Safety Campaign Launched Following Death Of Baby Who Choked On Nappy Sack

A safety campaign has been launched to raise awareness of the dangers of babies suffocating or choking on nappy sacks.

The Royal Society For The Prevention of Accidents (RoSPA) has teamed up with the mother of a seven-month-old child that died in 2013 from accidental suffocation.

Nappy sacks are thin, plastic sacks used to dispose of soiled nappies but many parents tend to store these items close to the cot or under the mattress for convenience when changing a baby at night. This can be dangerous if they are left within a baby's reach while left unattended to sleep or play.

Beth Amison, aged 23 from Hednesford, Staffordshire, said: "My world fell apart because of a nappy sack. I urge anyone who is around babies to think about the possible dangers before they become a problem. Don't have the 'it won't happen to me' or 'it didn't do me any harm, so I'm not going to think about it' attitude, because when tragedy strikes, it leaves you heartbroken forever."

Sheila Merrill, RoSPA public health advisor, added: "Sadly, RoSPA is made aware of one to two nappy sack-related deaths a year and we know of at least 16 deaths. While most people are well aware plastic bags can be dangerous to children they don't associate these risks with nappy sacks so are less likely to take the same safety precautions.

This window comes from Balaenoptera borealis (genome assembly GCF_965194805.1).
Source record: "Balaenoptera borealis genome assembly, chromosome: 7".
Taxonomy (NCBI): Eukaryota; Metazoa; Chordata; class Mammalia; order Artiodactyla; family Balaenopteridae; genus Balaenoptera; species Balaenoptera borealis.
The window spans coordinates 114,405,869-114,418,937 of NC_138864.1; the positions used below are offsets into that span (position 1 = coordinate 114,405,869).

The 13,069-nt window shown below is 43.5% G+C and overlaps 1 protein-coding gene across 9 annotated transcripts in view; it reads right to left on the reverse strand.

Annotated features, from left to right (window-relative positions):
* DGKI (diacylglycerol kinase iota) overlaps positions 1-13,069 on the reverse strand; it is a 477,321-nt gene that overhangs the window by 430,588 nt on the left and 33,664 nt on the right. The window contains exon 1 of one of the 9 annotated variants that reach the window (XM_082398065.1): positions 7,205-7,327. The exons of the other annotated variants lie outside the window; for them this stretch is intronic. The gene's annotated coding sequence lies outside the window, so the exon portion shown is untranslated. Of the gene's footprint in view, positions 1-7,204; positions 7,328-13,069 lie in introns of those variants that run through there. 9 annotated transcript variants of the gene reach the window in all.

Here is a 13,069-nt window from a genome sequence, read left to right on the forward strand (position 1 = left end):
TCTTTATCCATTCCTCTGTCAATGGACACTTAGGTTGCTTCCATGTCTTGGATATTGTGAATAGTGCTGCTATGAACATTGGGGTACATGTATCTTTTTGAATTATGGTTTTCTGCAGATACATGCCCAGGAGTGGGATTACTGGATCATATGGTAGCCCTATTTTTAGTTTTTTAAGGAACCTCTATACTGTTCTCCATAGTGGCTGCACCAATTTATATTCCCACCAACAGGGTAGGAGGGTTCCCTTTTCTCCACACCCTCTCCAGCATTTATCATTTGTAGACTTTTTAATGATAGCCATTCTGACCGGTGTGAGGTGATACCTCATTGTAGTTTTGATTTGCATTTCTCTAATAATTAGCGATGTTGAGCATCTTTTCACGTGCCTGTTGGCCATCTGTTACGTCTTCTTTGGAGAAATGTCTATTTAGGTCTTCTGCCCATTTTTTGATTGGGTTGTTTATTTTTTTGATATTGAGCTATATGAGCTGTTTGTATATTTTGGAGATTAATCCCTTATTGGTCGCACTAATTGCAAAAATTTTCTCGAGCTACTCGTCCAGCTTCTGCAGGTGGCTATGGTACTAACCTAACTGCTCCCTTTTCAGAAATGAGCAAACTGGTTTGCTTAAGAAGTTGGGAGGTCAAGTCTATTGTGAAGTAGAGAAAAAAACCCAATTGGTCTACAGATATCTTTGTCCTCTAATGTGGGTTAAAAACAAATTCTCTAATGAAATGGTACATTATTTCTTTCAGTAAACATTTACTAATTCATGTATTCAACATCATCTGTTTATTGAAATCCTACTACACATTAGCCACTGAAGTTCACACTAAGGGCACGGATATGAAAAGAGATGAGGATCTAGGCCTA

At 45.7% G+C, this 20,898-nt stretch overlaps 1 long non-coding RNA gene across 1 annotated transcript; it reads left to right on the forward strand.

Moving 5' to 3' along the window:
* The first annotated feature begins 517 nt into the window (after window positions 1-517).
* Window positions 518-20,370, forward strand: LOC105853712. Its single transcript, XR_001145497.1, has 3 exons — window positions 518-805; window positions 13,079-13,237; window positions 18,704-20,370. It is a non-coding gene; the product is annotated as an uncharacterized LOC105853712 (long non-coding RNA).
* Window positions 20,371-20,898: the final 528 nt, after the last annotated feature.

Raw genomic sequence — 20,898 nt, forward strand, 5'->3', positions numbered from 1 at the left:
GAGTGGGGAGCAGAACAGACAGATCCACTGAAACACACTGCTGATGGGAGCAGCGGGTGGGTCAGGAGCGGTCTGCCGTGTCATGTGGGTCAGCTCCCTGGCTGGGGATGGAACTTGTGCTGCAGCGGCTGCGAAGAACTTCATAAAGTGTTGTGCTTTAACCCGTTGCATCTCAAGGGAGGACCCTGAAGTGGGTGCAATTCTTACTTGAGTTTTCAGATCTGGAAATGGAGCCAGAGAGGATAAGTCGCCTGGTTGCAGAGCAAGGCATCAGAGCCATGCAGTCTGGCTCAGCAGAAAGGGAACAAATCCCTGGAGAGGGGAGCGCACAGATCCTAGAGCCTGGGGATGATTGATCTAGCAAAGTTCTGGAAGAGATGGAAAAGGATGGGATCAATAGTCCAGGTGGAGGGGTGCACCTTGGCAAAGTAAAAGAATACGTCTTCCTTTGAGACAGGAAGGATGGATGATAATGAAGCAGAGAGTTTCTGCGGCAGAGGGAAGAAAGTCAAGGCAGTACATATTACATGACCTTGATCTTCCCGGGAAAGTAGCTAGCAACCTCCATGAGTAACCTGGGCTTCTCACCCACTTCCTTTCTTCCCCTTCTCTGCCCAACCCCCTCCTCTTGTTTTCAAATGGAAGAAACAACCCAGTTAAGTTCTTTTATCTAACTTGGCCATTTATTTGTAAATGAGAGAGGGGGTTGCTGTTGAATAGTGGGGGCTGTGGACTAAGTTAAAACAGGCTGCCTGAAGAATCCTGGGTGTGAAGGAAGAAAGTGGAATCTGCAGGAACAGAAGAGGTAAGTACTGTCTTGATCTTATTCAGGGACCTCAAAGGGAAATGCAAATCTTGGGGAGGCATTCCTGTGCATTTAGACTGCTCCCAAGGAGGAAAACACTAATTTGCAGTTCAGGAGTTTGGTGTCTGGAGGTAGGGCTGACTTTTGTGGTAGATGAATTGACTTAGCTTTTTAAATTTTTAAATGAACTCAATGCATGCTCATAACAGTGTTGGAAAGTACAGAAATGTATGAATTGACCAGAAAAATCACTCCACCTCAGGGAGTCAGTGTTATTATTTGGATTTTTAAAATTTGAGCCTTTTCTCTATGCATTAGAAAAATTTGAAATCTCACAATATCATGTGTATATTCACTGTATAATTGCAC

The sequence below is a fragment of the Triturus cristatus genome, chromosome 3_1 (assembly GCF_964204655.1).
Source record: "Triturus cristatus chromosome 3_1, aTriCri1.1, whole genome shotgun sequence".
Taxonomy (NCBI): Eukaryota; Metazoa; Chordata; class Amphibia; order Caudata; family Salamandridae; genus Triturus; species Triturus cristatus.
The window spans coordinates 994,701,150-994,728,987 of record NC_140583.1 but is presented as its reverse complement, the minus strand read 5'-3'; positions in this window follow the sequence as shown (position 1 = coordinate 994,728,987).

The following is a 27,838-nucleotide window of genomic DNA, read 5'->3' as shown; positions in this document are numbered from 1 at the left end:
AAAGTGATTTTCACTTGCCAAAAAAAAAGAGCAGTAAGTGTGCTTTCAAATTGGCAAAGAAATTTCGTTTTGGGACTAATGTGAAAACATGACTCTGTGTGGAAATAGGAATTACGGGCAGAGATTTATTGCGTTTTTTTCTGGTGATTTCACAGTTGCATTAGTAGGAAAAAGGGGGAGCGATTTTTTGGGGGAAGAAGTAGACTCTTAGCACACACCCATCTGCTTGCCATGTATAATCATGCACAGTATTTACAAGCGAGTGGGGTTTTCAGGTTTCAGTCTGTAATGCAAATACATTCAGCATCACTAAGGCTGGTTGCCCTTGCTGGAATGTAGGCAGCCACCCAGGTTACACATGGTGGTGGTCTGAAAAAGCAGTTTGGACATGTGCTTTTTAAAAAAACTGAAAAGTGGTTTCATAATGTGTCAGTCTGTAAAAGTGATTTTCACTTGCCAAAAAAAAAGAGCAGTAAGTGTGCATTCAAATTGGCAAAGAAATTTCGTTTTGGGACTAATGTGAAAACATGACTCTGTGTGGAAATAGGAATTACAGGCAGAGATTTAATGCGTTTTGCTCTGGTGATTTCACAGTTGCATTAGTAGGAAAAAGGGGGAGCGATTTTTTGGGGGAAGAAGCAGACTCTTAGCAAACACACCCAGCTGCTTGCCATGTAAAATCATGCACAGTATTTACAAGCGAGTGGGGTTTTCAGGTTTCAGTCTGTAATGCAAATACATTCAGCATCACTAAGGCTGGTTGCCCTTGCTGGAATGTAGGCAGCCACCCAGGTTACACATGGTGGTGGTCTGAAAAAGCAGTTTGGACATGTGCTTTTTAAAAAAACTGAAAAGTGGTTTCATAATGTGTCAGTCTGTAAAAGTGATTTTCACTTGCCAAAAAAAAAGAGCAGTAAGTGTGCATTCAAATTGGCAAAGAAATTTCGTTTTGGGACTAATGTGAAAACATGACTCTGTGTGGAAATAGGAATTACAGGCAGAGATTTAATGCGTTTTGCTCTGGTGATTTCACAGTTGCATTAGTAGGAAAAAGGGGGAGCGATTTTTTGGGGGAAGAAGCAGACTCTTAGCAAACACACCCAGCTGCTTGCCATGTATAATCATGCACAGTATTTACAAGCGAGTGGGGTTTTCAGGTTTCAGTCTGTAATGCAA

"Nappy sacks are made from light flimsy plastic that is easy for babies and young children to grasp and they instinctively discover the world by putting things in their mouth, but once in their mouths they find it difficult to remove and can suffocate or choke. We hope families and carers will take on board advice from our campaign."

RoSPA's campaign to educate parents on how to prevent unnecessary tragedies has been supported by the Department for Business, Innovation and Skills (BIS). The UK's leading accident prevention charity is now working closely with Derbyshire County Council and Derby City Council, which have seen two nappy sack deaths within the space of 14 months.


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